Electrochemical kinetics is described for understanding electrochemical measurement methods. Rate equations when the rate-determining steps are the charge transfer and diffusion are derived in an equilibrium system, and then the rate equations for a corrosion system are derived from those for the equilibrium system. Furthermore, Tafel extrapolation and polarization resistance methods to estimate the exchange current and corrosion current are described.
The behavior of atmospheric corrosion monitoring （ACM） sensors composed of various anodic substrates were tested in aqueous salt solutions and through humidity cycle tests using salts. The result showed that the ACM sensors could be used in solution, and the humidity cycle tests using NaCl solution revealed a correlation of output with concentration. The result also showed that the outputs depended on the types of anode constituting the substrate used for the sensor. Meanwhile, in a test simulating atmospheric corrosion, sensors using other types of substrate showed behavior similar to that of the Fe/Ag galvanic couple sensor. However, when Al or stainless steel was employed the resulting outputs which had no relationship with the relative humidity and it seemed to be specific to the metal type. These results suggested that material corrosiveness can be directly measured by the ACM sensor.
There is oxygen free copper （hereinafter called OFC） as a corrosion resistant material to ant's nest corrosion. We exposed OFC to various corrosion conditions, compared corrosion resistance of phosphorus deoxidized copper （hereinafter called PDC） and OFC, and then presumed the real environment in which ant's nest corrosion occurs.
Corrosion in the depth direction was confirmed as same as PDC by exposing OFC to a high concentration formic acid aqueous solution.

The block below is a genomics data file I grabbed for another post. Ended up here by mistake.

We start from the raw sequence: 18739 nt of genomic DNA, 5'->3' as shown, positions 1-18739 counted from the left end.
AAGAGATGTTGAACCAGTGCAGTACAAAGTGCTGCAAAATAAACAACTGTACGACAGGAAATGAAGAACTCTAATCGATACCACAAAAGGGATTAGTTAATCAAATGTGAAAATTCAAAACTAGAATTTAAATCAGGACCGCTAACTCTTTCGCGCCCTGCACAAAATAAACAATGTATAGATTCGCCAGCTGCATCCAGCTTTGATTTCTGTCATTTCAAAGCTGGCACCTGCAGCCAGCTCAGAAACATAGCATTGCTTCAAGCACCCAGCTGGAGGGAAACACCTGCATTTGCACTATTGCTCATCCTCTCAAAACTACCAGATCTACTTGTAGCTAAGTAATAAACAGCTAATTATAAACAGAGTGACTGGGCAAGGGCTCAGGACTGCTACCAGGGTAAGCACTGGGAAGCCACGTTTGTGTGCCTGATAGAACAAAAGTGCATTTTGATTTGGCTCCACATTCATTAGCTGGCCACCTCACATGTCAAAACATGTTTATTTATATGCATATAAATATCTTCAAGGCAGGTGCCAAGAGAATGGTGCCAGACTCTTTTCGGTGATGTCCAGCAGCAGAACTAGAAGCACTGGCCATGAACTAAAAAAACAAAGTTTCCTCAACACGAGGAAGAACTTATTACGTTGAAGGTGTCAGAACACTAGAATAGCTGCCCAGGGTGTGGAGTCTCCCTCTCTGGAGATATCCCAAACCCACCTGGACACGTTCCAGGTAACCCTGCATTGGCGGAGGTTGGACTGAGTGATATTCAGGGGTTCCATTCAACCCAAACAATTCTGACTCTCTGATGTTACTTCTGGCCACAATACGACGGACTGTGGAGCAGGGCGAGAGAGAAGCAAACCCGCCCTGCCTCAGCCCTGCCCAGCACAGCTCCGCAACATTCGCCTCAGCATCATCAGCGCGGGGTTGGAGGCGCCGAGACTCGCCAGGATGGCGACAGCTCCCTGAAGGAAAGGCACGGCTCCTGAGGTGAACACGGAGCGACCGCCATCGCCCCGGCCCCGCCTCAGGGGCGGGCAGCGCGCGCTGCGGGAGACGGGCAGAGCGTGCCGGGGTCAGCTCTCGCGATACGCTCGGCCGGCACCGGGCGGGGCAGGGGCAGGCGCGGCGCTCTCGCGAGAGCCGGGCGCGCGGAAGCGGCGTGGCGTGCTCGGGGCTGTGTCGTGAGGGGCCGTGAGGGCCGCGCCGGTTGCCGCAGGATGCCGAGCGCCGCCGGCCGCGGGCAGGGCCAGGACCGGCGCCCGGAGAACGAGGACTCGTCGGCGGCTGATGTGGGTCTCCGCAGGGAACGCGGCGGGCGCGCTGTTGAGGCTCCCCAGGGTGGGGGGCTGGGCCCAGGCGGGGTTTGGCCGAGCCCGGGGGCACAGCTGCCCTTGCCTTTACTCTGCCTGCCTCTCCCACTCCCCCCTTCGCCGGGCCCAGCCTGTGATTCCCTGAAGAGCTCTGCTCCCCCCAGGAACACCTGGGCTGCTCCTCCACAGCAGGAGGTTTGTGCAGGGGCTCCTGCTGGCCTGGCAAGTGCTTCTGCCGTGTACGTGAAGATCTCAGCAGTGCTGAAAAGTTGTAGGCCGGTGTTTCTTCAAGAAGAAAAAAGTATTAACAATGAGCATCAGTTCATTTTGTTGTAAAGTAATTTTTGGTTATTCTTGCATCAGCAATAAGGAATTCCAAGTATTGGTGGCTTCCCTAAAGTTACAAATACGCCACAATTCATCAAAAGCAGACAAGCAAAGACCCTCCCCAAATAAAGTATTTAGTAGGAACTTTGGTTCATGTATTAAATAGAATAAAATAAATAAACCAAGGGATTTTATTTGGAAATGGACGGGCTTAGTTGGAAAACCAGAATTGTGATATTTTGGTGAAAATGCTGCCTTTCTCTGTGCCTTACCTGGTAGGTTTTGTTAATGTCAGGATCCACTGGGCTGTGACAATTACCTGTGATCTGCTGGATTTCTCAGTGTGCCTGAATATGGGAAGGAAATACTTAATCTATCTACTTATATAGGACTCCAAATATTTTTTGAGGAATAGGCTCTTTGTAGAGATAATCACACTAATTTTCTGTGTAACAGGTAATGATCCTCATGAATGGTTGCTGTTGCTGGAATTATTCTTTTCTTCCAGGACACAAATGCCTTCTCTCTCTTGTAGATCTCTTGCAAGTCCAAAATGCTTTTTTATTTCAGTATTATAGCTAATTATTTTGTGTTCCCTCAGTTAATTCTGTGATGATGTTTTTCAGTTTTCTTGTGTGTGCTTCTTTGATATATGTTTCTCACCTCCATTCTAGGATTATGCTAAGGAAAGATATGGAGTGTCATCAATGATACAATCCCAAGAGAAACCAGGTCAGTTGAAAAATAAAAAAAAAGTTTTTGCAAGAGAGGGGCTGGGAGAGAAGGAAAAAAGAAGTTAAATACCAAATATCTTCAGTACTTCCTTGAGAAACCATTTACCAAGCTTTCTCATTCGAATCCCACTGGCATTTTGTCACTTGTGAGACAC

We confirmed that ant's nest corrosion occurs even in OFC under a high concentration of corrosive medium. That's why, we presumed that the condensed water in the actual environment has dilute concentration organic acid.
Permeated hydrogen from scratches （0 mm2, 0.3 mm2 and 1.5 mm2） formed on zinc coated steels was measured by electrochemical hydrogen permeation technique with wet and dry cycle corrosion tests. Independent of the area of the formed scratches, the hydrogen permeation current with similar shape was measured. The white corrosion products were observed after the tests. The hydrogen permeation charges increased with cycle number up to 3, and thereafter it was decreased with the cycle number. The corrosion products around the formed scratches were simonkolleite （Zn5（OH）8Cl2･H2O）. It was suggested that the formation of simonkolleite is the possible reason for decreasing the hydrogen permeation current for longer wet and dry corrosion tests. Comparing hydrogen permeated charge from 1st to 3rd cycle and scratch area, it was suggested that generated hydrogen does not uniformly permeated into steel substrate at the scratch.
Immersion tests, polarization curve measurement, and electrochemical impedance measurement were conducted in order to investigate the effect of Sn alloying on the corrosion resistance of ferritic stainless steels in sulfuric acid solutions. The addition of Sn to 14Cr ferritic stainless steels and the addition of Sn2＋ ions in the solutions were effective in decreasing the corrosion rate in sulfuric acid solutions. Sn was an effective alloying element for suppressing the anodic dissolution near the corrosion potential and Sn2＋ acted as effective ions for inhibiting both anodic and cathodic reactions in sulfuric acid solutions. The addition of Sn to 14Cr ferritic stainless steels was quite effective in decreasing the anodic current densities in the acidic sodium sulfate solutions of pH 0.5―2 and in the potential range where Sn2＋ ions are thermodynamically stable. It was thought that Sn in the ferritic stainless steels dissolved as Sn2＋ ions in sulfuric acid solutions and the active dissolution was suppressed by the surface adsorption of Sn chemical species originated from the dissolved Sn2＋ ions.